Britain is at risk “sleepwalking into a surveillance society” because of David Blunkett’s identity card scheme and other UK government plans, according to the UK's Information Commissioner.
Richard Thomas also cited plans for a population register by the Office for National Statistics and a database on children, in warning of a slide towards a Big Brother-style system of ubiquitous surveillance in the UK. Thomas predicted Britain risks moving towards an East German Stasi-style snooping culture if current plans are followed through.
Thomas's comments came in an interview with The Times published today. He said: “My anxiety is that we don’t sleepwalk into a surveillance society where much more information is collected about people, accessible to far more people shared across many more boundaries than British society would feel comfortable with."
The Information Commissioner is not opposed to ID cards on principle. But he is concerned about what he sees as the Home Office's failure to clearly define a purpose for ID cards, the amount of information that would be held on any card and who might be able to access this information. Clamping down on benefit fraud, control illegal immigration and preventing terrorism have been cited as the main reason why Britain needs ID cards by the Home Office at one time or another.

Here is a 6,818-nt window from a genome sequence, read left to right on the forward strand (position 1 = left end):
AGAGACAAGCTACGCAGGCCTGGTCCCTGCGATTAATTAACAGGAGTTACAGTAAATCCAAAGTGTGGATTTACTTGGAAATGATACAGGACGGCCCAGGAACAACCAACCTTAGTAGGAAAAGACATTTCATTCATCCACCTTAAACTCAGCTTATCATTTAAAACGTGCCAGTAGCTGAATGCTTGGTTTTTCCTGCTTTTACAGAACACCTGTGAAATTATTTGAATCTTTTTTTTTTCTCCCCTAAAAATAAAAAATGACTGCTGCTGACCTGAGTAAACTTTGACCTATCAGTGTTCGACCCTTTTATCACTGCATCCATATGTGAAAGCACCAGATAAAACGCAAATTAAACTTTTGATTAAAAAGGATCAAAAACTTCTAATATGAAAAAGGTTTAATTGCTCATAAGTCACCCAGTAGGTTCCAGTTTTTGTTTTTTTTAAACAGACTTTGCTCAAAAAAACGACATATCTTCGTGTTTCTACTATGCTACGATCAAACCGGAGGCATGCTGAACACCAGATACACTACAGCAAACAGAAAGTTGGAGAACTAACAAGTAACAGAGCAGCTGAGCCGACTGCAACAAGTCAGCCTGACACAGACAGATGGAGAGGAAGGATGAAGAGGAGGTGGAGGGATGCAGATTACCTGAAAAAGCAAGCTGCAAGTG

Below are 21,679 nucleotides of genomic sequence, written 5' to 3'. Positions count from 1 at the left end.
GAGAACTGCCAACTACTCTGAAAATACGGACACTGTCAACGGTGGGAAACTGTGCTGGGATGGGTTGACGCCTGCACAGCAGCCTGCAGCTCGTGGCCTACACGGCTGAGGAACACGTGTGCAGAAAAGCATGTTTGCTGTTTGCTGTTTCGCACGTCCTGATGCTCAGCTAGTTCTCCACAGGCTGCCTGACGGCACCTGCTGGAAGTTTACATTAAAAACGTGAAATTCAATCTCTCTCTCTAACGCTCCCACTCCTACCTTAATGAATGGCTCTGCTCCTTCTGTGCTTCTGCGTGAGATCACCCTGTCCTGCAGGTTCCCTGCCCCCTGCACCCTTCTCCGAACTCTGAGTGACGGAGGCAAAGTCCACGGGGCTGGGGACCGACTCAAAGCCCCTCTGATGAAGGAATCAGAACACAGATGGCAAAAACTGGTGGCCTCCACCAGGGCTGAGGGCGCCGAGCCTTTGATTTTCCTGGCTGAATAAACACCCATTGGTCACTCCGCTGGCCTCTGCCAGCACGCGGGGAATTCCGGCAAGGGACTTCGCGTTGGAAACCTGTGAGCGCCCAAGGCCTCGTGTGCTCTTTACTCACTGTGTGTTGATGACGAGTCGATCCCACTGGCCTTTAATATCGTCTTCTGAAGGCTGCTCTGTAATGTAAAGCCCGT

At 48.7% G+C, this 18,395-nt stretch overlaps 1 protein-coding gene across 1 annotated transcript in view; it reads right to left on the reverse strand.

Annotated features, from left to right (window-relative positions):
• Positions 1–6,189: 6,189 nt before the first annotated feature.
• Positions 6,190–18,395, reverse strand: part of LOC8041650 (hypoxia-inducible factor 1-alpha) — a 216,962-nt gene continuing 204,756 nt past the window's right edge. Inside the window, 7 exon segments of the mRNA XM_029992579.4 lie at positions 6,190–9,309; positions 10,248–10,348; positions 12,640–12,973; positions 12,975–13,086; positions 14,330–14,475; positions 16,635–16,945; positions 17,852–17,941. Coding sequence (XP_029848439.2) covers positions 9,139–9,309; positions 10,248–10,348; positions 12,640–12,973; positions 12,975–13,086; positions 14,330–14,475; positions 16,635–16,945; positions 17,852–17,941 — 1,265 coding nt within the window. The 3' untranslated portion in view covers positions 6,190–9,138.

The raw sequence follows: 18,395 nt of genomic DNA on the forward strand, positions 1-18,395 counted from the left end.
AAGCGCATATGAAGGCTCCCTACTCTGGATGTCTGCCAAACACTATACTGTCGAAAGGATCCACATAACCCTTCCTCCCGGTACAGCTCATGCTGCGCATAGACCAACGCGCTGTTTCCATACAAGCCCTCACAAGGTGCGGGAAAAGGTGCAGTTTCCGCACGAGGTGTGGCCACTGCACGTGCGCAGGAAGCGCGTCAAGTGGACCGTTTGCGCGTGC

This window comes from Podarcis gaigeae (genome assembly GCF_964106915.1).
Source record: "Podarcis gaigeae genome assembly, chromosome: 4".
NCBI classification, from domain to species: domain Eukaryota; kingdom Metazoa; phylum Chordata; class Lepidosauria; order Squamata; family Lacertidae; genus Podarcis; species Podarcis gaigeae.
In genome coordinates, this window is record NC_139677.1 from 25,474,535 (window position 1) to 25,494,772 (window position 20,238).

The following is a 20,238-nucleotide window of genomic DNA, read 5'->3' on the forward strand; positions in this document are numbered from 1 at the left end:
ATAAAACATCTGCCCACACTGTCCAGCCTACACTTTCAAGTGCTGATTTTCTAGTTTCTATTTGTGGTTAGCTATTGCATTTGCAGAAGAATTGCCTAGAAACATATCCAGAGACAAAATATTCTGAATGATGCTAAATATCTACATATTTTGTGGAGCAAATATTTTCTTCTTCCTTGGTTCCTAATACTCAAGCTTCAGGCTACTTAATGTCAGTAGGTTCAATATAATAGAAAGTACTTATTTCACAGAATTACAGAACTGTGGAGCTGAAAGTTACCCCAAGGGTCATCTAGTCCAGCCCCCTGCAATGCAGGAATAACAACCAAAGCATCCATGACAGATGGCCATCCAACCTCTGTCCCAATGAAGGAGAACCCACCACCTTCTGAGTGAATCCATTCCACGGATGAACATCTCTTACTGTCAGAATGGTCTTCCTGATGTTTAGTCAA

The government proposed ID card scheme will involve the establishment of a national register of citizens’ personal details, widely accessible to government departments. This approach gives the UK's Information watchdog the fear.
In response to the Home Office’s consultation on identity cards, Thomas concludes “whilst I am not fundamentally opposed to the introduction of ID cards I do have significant concerns about the current proposals. The privacy implications of an extensive national identity register are, in many ways, of far greater concern for individuals. This aspect needs more of a public debate." ®
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